Learning the Language of Protest
By Julia Kumari Drapkin and Mariana Martínez Esténs

It has been a year of amazing change for Eva Zhwo, 21.

She immigrated to New York from the Fugu province of China a few months ago. She has discovered many new things since arriving in the city — running water and central heating, navigating the subway and American food. Most recently, she has learned about immigrant rights.

Hear Eva Zhwo and Shun Cheung share thoughts on learning English and immigration activism.

At the Chinese Progressive Association, a non-profit organization in Chinatown that offers English classes, Zhwo first heard about the immigrant rights movement.  She was invited to join a citywide rally on April 10 with thousands of other immigrants. It was her first demonstration.

Zhwo made a sign with colored markers and carried it with her. It showed images of immigrants and question marks. The sign addressed issues of democracy and freedom.

“I think is important for hard working people to have a way to become citizens,” said Zhwo.

York Shun Cheung, 64, also marched in the rally. Unlike Zhwo, he is a veteran protestor. He came to America 32 years ago from Hong Kong, and sought a way to support his four children. His first job was working in a restaurant. “It is a very hard job,” he said, “but I had no choice.”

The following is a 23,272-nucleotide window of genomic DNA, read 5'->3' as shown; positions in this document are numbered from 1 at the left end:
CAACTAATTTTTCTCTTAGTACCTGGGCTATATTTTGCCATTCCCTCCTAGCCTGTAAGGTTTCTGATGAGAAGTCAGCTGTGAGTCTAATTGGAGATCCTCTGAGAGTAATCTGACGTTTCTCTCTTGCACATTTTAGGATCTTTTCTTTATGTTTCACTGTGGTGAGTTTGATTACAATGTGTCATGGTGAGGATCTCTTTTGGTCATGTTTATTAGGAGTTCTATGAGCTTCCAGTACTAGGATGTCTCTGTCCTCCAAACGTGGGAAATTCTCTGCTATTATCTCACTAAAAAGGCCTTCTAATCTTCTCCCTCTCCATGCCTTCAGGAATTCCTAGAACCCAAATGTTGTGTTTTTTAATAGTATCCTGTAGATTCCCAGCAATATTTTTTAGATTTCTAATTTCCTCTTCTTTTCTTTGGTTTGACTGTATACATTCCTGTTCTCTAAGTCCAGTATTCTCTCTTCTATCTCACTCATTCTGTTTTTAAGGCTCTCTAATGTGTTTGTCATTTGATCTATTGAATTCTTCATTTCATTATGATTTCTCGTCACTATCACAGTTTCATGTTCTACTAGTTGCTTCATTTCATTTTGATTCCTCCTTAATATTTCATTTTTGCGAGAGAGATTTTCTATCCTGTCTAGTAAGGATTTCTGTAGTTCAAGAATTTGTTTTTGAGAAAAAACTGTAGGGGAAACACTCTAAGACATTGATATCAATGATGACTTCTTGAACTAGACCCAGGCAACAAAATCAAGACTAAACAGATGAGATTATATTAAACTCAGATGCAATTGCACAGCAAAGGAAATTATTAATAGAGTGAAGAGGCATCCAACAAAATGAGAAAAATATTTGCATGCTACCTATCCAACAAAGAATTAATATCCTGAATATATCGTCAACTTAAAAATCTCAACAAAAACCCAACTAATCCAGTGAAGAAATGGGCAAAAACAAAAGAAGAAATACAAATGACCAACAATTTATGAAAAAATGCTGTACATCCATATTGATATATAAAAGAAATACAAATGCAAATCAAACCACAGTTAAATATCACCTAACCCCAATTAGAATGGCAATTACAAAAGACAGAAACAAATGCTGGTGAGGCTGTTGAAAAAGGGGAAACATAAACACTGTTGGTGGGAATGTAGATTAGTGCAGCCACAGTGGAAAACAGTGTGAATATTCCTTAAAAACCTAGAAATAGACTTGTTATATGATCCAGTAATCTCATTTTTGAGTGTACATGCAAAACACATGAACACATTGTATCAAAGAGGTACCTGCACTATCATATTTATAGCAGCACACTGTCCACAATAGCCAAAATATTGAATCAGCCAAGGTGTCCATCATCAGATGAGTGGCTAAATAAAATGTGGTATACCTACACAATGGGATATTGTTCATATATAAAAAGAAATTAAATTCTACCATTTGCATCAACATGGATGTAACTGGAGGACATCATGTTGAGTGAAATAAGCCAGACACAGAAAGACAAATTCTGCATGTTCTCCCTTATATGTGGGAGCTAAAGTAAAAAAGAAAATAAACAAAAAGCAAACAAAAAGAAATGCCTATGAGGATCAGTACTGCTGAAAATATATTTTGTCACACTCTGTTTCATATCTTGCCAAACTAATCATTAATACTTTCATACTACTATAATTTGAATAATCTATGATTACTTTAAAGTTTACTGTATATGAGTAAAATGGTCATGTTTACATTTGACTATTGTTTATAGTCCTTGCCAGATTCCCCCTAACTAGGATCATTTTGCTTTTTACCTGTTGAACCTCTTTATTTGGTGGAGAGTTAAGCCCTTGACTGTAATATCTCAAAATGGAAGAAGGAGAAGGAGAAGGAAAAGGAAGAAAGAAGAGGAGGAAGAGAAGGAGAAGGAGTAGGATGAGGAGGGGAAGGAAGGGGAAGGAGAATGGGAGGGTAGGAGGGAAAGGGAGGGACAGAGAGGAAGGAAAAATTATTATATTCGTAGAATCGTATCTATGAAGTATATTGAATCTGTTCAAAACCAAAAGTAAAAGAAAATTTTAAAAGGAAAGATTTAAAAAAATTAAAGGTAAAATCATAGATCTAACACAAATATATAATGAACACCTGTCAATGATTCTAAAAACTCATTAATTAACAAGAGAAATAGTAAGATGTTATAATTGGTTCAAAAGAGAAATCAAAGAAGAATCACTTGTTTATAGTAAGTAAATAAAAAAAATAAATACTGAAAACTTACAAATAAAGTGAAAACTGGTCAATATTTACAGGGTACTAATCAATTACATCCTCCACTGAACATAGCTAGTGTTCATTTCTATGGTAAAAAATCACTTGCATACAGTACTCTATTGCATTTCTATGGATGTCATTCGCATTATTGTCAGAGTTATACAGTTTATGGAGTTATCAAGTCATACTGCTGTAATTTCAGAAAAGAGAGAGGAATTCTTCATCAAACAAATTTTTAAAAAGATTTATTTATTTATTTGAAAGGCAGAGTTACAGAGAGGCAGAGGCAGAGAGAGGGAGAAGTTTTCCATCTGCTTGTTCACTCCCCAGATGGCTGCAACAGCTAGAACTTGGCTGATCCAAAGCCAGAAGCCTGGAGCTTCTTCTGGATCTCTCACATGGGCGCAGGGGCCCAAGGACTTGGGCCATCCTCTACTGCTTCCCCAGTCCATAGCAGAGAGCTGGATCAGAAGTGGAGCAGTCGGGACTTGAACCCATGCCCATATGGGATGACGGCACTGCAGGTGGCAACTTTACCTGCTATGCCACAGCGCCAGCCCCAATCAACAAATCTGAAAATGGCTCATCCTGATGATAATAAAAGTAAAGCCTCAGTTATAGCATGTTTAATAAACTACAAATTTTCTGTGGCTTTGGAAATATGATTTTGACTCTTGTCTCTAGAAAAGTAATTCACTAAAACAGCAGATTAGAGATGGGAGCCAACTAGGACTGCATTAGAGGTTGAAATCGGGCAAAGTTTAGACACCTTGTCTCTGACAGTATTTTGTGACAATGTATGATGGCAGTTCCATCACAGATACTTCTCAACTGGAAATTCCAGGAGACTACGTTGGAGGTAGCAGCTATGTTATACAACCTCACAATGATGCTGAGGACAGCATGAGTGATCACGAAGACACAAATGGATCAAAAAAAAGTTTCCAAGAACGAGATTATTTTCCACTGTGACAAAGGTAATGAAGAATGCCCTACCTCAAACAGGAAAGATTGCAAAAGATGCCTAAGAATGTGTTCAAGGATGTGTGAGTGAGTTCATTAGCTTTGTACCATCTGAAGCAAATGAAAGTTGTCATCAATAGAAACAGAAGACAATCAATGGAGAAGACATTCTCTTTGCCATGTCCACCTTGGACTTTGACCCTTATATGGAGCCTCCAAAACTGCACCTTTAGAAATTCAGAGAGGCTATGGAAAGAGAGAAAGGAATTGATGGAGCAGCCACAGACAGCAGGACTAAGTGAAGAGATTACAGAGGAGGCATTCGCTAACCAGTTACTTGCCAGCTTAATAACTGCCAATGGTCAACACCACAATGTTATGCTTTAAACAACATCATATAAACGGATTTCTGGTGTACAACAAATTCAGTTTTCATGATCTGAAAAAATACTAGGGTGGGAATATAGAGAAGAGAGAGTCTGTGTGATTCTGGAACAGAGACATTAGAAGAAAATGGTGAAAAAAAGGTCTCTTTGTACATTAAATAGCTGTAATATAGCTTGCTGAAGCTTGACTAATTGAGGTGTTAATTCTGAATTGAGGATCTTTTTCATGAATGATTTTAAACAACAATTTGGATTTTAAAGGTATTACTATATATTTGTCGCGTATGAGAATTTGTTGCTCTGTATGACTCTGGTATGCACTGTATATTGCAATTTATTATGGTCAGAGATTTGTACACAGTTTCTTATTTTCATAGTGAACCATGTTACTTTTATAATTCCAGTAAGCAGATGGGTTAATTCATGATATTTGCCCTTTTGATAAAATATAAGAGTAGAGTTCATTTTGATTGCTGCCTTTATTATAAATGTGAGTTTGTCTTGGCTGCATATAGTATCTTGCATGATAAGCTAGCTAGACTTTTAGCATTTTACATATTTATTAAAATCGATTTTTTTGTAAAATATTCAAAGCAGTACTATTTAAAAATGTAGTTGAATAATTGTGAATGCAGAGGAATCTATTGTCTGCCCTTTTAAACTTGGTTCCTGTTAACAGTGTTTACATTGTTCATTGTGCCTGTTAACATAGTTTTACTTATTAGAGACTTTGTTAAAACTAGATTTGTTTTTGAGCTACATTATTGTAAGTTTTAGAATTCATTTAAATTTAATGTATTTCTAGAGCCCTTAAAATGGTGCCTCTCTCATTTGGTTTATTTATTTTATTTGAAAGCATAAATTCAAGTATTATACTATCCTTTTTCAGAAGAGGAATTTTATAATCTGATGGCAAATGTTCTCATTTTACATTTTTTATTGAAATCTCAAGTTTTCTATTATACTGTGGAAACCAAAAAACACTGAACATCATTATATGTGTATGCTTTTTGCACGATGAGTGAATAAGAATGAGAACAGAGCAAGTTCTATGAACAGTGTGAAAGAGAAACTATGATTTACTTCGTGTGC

A long time resident of Chinatown, Shun Cheung participated in protests in the 1970s against police brutality of immigrants. In the 1980s, he protested the city’s attempt to close the 5th police precinct, the only police station in Chinatown.           

Now an American citizen, Shun Cheung proudly protests alongside newcomers like Zhwo. America has been good to him, he said, but he remembers how hard it was for him decades ago.

“It’s our benefit and our right to speak out,” said Shun Cheung. “Whether you are a new immigrant or an old immigrant, we need to get together to do that.”

“For new immigrants, they have to remember, [protesting] is something that we have the right to do.”


Consecutive translation of the interviews was done by Mae Lee, director of the Chinese Progressive Association where York Shun Cheung and Eva Zhwo participate.


2006 NYC24 is a production of the New Media Workshop at the Columbia University Graduate School of Journalism